• WARNING: Tube/Valve amplifiers use potentially LETHAL HIGH VOLTAGES.
    Building, troubleshooting and testing of these amplifiers should only be
    performed by someone who is thoroughly familiar with
    the safety precautions around high voltages.

Some doubt about my first Tube amp (Heater).

tnt76

Member
2005-05-25 12:33 pm
Italy
Hello!
This is my first post :cool:

I'm writing from Italy and please, pardon for my bad english...

I've made my first amp and this forum is the more useful i can found on the web.

Well, my amp is based on the Ciuffoli's Power follower outline and it's working huge now:D
At the moment i'm driving the follower with a tubes preamp recycled from a cheap kit based on the 12AU7 tube.
In the meantime i'm recovering all the material for building a line stage as the input stage of the famous Triodino (almost in Italy :D ). I found a matched pair NOS Sylvania 6SN7GTB... they should sound good, isn't it?
You can found here: schematic

I'll drive it only with my tweaked CD player, because all my software is on the CD (i'm a young boy;) )
Wath do you think about this schema?

But, my main doubt is about the heater supply. From the kit i recycle the transformer (my budget is low,unfortunately:( ) , but the secondary for the heater is @12.6V, so i'm going to make a DC supply with a regulator.

Wath about this?
Another doubt is about heater to cathode voltage. I have to raise the reference for the heater, this is clear, and if i leave the heater PSU floating? Is still necessary?

Please don't damn me for all this questions....:smash: :smash:
 
tnt76 said:


But, my main doubt is about the heater supply. From the kit i recycle the transformer (my budget is low,unfortunately:( ) , but the secondary for the heater is @12.6V, so i'm going to make a DC supply with a regulator.

If you're concerned about having only 12.6V available to drive the 6.3V 6SN7, you could consider connecting the heaters in SERIES (6.3V + 6.3V = 12.6V)
 

EC8010

Ex-Moderator
2003-01-18 7:57 am
Near London. UK
Welcome to the forum. Don't worry about your English - it's better than my Italian.

I've looked at the circuit. That switch before the choke isn't going to last long. Each time you switch the amplifier off, the choke will generate an arc across the switch and burn it out in very short order. I can see why it's there, but solving the problem properly is a bit more expensive. As a temporary measure, I suggest that you only switch the amplifier off using the mains switch. Then, after a few seconds, switch off the HT switch.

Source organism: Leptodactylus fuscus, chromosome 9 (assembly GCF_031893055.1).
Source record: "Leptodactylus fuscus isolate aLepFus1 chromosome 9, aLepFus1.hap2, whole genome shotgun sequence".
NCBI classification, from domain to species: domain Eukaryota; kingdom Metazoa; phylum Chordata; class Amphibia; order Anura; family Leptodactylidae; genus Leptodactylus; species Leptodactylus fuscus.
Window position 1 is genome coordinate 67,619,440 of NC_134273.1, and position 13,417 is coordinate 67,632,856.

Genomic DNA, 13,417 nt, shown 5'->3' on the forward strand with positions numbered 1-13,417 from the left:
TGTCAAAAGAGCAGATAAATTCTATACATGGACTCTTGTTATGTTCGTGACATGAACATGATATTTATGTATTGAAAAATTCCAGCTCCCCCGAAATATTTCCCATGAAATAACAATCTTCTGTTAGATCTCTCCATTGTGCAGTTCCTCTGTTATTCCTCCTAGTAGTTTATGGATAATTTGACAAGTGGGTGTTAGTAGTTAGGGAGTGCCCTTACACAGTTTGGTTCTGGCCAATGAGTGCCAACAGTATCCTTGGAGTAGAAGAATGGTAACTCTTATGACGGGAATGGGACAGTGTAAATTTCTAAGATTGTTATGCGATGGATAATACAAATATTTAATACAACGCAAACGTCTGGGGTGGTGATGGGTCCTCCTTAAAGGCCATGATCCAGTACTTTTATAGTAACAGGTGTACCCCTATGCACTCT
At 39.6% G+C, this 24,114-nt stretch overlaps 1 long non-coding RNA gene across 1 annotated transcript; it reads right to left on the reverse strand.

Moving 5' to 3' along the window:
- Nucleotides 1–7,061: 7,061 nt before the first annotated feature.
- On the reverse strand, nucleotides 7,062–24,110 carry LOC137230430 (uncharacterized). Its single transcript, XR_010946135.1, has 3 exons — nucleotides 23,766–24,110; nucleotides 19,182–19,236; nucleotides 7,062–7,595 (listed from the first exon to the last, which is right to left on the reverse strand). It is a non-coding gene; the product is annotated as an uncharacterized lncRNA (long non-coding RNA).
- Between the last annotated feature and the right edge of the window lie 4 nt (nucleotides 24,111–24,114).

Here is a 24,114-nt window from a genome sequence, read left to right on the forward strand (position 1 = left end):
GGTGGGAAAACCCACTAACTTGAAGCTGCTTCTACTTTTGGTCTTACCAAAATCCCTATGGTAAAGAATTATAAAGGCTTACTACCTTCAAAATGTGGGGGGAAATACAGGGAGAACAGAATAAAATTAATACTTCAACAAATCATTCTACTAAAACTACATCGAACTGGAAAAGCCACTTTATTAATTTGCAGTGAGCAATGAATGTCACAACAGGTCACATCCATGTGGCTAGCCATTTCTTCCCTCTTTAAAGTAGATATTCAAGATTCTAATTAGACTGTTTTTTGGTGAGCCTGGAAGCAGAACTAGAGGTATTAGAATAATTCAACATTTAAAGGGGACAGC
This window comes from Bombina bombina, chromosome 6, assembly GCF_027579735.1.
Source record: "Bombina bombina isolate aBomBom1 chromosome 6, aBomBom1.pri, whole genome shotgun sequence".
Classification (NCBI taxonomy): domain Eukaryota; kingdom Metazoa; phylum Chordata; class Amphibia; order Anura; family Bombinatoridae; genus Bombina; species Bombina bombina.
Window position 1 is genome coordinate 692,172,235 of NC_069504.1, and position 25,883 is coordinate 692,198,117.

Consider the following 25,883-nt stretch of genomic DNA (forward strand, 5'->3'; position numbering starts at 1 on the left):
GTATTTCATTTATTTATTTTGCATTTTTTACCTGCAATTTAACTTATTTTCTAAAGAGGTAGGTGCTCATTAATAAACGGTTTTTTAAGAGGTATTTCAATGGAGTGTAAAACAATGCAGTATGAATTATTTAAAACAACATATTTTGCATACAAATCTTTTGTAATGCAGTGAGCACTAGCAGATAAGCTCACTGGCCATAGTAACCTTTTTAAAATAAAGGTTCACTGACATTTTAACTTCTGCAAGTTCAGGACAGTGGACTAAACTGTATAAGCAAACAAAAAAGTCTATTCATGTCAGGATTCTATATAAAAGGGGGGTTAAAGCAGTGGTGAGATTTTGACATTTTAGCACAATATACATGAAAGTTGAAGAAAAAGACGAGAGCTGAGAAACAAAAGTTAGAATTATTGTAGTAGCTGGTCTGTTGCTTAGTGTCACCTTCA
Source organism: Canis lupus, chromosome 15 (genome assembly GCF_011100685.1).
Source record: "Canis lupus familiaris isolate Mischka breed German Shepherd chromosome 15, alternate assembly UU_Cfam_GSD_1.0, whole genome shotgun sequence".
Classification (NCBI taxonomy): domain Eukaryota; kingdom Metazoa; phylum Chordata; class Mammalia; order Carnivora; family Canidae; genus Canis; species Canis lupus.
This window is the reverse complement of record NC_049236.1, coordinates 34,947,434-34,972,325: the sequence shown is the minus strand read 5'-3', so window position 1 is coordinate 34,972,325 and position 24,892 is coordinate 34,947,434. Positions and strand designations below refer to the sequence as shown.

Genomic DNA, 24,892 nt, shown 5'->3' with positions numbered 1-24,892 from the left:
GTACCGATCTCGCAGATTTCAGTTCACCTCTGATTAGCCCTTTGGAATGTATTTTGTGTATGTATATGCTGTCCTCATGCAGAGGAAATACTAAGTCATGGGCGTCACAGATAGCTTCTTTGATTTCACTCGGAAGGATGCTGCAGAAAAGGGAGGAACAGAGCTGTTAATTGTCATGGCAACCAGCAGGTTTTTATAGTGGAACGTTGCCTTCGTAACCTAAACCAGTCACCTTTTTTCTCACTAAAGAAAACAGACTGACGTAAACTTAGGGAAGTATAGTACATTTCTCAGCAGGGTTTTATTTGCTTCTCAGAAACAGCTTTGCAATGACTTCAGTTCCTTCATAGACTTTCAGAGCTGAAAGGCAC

I doubt if your heater transformer can supply the current needed to feed 6SN7 (600mA as opposed to 150mA). Never mind, it shouldn't be too hard to find a cheap 6V or 6.3V transformer. I wouldn't worry about DC heaters on a power amplifier. The audio signal is big enough that heater hum won't be an issue. Besides, the 2A3 unavoidably generates heater hum. Yes, you really ought to connect the centre-tap of your 6.3V heater supply to about 90V.
 

tnt76

Member
2005-05-25 12:33 pm
Italy
zobsky, you give me an excellent tip...

but... EC8010 is right
:bawling:

my transformer is only 10VA... i checked now :( so it can give only 0,8 A, damn!
I have to find another...
but i prefer DC heaters, from the schematic that i linked, i'll take only the first stage.

In the circuit i'm usign now, with DC heater i reduced a lot of hum....
 

PRR

Member
Paid Member
2003-06-12 7:04 pm
Maine USA
www.diyaudio.com
> i prefer DC heaters, ..., with DC heater i reduced a lot of hum....

Correctly wired AC heaters don't hum.

Heater leads tightly twisted, routed away from grid-circuits, tight to a steel chassis.

Back in the Golden Years, everything was AC heat and we got mighty-fine recordings. It seems to be a forgotten art.

I consider DC-biasing an option, or a problem-solver. On well-insulated heaters, it should not be needed. Heater insulation is never perfect, and if you mass-produce amplifiers you are sure to get a few leaky heaters. It is cheaper to find a positive DC bias than to weed-out leaky heaters.

Note that poorly-filtered "DC" makes much worse buzz than AC. I ran into that on a recent project for friends: knowing that they would NOT twist-and-route the heater wires properly (one dude even made a PCB: you can't run AC heat through a PCB), I showed a DC heater supply but without much filtering. Instead of 6V 60Hz, it showered the circuit with 0.4V 120Hz, 0.2V 240Hz, 0.1V 480Hz, etc. Small amounts of midrange buzz couple into circuits better, and annoy the ear more, than large amounts of pure 60Hz. I had to add some more filtering to get the ripple harmonics down.
 

tnt76

Member
2005-05-25 12:33 pm
Italy
works in progress

well, thanks for all this cool suggestions :)

Actually my Hybrid /Integrated class A amplifier introduces itself in this manner:D :D

I'm waiting for a new 300VA toroidal transformer for the mosfet section and a new 20VA (0-6,3 X2) for the heaters supply.
At this time i'm testing with a regulated DC supply taken on loan from another devices for the high 6SN7 and another small self made for the lower ( 7905 fixed regulator with two diodes in series on the ground).

The high voltage section is mosfet regulated with the virtual battery operation mode (it takes more than 7/8 minutes to catch up about 332 V)

I've tested it with some of my preferred audio CD:eek: :eek: :eek:
The 6SN7 vs 12AU7(visible at the top of the image) sounds so wonderful that i can't believe all of that difference!!!
I've dicovered a lot of particular i never listed before...

I'm very happy
:D :D

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